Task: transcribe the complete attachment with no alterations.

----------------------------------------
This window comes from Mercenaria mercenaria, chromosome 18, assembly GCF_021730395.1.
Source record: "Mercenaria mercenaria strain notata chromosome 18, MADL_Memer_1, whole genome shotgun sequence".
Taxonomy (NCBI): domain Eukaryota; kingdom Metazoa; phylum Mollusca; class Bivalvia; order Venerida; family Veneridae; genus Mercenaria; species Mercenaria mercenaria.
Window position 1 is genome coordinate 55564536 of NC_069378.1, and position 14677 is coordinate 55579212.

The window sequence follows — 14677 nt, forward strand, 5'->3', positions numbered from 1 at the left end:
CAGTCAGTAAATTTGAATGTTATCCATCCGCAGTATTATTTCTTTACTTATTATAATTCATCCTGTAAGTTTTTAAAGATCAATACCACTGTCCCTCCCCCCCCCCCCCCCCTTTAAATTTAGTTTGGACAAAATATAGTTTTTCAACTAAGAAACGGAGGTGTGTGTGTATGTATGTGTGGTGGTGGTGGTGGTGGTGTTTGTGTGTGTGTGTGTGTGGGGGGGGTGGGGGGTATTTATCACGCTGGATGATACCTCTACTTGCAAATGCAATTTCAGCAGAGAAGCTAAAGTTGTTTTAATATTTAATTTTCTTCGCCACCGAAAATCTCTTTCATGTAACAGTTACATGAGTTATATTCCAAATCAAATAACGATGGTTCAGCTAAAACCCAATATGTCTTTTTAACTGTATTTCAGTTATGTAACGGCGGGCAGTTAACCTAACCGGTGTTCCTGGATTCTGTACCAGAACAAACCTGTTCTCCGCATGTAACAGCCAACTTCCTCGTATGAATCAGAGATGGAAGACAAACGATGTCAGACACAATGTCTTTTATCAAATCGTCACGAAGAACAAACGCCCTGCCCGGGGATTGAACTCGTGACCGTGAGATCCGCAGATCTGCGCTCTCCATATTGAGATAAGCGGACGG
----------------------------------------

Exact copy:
This window comes from Mercenaria mercenaria, chromosome 18, assembly GCF_021730395.1.
Source record: "Mercenaria mercenaria strain notata chromosome 18, MADL_Memer_1, whole genome shotgun sequence".
Taxonomy (NCBI): domain Eukaryota; kingdom Metazoa; phylum Mollusca; class Bivalvia; order Venerida; family Veneridae; genus Mercenaria; species Mercenaria mercenaria.
Window position 1 is genome coordinate 55564536 of NC_069378.1, and position 14677 is coordinate 55579212.

The window sequence follows — 14677 nt, forward strand, 5'->3', positions numbered from 1 at the left end:
CAGTCAGTAAATTTGAATGTTATCCATCCGCAGTATTATTTCTTTACTTATTATAATTCATCCTGTAAGTTTTTAAAGATCAATACCACTGTCCCTCCCCCCCCCCCCCCCCTTTAAATTTAGTTTGGACAAAATATAGTTTTTCAACTAAGAAACGGAGGTGTGTGTGTATGTATGTGTGGTGGTGGTGGTGGTGGTGTTTGTGTGTGTGTGTGTGTGGGGGGGGTGGGGGGTATTTATCACGCTGGATGATACCTCTACTTGCAAATGCAATTTCAGCAGAGAAGCTAAAGTTGTTTTAATATTTAATTTTCTTCGCCACCGAAAATCTCTTTCATGTAACAGTTACATGAGTTATATTCCAAATCAAATAACGATGGTTCAGCTAAAACCCAATATGTCTTTTTAACTGTATTTCAGTTATGTAACGGCGGGCAGTTAACCTAACCGGTGTTCCTGGATTCTGTACCAGAACAAACCTGTTCTCCGCATGTAACAGCCAACTTCCTCGTATGAATCAGAGATGGAAGACAAACGATGTCAGACACAATGTCTTTTATCAAATCGTCACGAAGAACAAACGCCCTGCCCGGGGATTGAACTCGTGACCGTGAGATCCGCAGATCTGCGCTCTCCATATTGAGATAAGCGGACGG